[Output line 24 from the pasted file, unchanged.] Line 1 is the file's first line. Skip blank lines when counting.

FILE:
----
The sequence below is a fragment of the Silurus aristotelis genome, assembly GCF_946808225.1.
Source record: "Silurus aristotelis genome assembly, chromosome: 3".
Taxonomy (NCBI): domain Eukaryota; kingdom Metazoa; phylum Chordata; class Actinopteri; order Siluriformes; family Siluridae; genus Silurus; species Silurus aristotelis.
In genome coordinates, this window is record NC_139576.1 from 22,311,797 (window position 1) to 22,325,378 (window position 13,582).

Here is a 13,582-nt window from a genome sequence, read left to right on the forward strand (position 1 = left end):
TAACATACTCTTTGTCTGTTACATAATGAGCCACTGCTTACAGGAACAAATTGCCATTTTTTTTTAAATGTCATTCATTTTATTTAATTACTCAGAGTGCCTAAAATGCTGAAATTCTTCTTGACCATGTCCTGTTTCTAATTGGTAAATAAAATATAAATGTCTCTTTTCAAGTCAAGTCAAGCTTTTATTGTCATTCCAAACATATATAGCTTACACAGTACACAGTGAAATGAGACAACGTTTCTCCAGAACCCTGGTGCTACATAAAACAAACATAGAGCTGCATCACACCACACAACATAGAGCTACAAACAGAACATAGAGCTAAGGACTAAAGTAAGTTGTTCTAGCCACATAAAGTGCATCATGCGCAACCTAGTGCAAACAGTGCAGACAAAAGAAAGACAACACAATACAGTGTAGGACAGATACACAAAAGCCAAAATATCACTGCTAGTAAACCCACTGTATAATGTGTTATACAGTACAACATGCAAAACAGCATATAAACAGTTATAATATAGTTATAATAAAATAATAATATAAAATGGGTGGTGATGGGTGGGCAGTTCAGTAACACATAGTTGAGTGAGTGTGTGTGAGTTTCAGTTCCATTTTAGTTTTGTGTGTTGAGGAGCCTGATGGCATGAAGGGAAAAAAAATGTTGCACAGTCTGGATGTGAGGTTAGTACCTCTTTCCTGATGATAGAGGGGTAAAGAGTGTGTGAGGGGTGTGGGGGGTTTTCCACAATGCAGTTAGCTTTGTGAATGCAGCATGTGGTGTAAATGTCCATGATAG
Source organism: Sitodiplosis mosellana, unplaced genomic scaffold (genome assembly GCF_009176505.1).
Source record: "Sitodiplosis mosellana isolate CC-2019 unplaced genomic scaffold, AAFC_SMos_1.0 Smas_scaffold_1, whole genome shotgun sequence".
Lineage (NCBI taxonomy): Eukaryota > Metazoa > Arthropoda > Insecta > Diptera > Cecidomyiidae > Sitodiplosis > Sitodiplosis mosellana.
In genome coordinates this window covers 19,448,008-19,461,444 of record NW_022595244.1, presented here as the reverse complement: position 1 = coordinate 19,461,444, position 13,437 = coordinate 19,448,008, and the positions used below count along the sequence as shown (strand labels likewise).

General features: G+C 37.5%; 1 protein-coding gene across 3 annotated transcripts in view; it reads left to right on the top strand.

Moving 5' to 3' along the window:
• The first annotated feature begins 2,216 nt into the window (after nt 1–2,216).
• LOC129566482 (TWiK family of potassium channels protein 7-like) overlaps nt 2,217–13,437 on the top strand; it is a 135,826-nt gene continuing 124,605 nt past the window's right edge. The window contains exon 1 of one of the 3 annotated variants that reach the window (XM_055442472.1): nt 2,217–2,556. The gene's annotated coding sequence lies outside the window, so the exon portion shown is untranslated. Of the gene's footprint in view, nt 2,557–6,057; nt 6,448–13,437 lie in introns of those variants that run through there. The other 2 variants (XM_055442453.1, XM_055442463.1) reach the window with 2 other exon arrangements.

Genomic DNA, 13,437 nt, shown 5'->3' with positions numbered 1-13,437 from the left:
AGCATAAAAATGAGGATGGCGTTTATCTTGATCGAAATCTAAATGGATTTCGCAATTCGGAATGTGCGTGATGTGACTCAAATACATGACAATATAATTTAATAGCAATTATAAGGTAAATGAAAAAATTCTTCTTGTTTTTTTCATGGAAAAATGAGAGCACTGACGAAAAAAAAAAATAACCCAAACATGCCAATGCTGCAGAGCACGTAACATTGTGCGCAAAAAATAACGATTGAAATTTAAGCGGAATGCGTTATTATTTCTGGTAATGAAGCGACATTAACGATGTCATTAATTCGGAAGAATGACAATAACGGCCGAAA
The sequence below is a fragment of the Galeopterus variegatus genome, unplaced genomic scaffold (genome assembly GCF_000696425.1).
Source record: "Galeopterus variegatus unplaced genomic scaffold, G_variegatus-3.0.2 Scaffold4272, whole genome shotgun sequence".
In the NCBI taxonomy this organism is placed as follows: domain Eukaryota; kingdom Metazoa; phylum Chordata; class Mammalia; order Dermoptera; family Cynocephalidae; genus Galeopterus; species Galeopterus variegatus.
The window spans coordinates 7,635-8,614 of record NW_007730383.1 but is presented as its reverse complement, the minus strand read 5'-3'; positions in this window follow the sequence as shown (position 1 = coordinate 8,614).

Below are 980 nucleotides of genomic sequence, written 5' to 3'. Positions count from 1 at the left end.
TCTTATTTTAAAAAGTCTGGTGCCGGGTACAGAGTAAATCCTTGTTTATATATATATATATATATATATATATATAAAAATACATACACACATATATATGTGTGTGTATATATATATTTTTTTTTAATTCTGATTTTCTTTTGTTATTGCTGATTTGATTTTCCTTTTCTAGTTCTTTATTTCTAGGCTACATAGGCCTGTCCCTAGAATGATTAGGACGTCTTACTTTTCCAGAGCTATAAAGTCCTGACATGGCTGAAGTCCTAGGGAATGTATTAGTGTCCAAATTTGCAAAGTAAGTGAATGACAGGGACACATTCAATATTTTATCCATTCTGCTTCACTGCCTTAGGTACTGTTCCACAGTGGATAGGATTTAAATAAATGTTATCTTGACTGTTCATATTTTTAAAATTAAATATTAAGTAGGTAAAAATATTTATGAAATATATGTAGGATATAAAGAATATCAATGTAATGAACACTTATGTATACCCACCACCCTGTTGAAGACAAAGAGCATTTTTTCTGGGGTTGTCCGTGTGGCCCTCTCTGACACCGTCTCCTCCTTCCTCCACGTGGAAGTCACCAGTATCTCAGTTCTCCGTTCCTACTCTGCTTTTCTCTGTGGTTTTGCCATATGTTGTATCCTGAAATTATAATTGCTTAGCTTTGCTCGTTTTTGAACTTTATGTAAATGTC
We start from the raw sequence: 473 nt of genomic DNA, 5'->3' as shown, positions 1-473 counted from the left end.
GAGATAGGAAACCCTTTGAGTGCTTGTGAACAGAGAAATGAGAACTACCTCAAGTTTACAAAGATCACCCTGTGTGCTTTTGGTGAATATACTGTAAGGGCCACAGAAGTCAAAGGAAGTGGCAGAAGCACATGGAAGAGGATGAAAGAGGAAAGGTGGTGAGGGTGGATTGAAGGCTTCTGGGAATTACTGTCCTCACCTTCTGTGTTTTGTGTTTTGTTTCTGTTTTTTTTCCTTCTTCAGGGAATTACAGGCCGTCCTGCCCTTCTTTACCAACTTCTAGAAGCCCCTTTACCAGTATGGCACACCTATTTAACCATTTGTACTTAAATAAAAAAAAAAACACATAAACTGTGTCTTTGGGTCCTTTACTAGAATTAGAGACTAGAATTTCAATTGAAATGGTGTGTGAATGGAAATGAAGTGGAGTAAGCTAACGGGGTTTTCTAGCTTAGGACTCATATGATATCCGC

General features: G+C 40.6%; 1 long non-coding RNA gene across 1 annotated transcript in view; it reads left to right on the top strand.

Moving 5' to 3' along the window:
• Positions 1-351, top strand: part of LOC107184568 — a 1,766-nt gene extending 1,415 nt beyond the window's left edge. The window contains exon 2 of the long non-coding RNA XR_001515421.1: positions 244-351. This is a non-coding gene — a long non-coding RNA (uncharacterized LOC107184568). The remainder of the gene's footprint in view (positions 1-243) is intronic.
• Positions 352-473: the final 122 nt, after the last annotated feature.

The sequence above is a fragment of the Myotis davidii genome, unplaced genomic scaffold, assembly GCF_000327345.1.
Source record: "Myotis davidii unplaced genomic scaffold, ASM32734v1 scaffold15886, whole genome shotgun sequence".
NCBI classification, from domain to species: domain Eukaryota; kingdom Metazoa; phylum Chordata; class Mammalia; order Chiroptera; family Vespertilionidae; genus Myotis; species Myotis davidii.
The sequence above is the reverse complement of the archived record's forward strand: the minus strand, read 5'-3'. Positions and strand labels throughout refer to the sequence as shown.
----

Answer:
GAGATAGGAAACCCTTTGAGTGCTTGTGAACAGAGAAATGAGAACTACCTCAAGTTTACAAAGATCACCCTGTGTGCTTTTGGTGAATATACTGTAAGGGCCACAGAAGTCAAAGGAAGTGGCAGAAGCACATGGAAGAGGATGAAAGAGGAAAGGTGGTGAGGGTGGATTGAAGGCTTCTGGGAATTACTGTCCTCACCTTCTGTGTTTTGTGTTTTGTTTCTGTTTTTTTTCCTTCTTCAGGGAATTACAGGCCGTCCTGCCCTTCTTTACCAACTTCTAGAAGCCCCTTTACCAGTATGGCACACCTATTTAACCATTTGTACTTAAATAAAAAAAAAAACACATAAACTGTGTCTTTGGGTCCTTTACTAGAATTAGAGACTAGAATTTCAATTGAAATGGTGTGTGAATGGAAATGAAGTGGAGTAAGCTAACGGGGTTTTCTAGCTTAGGACTCATATGATATCCGC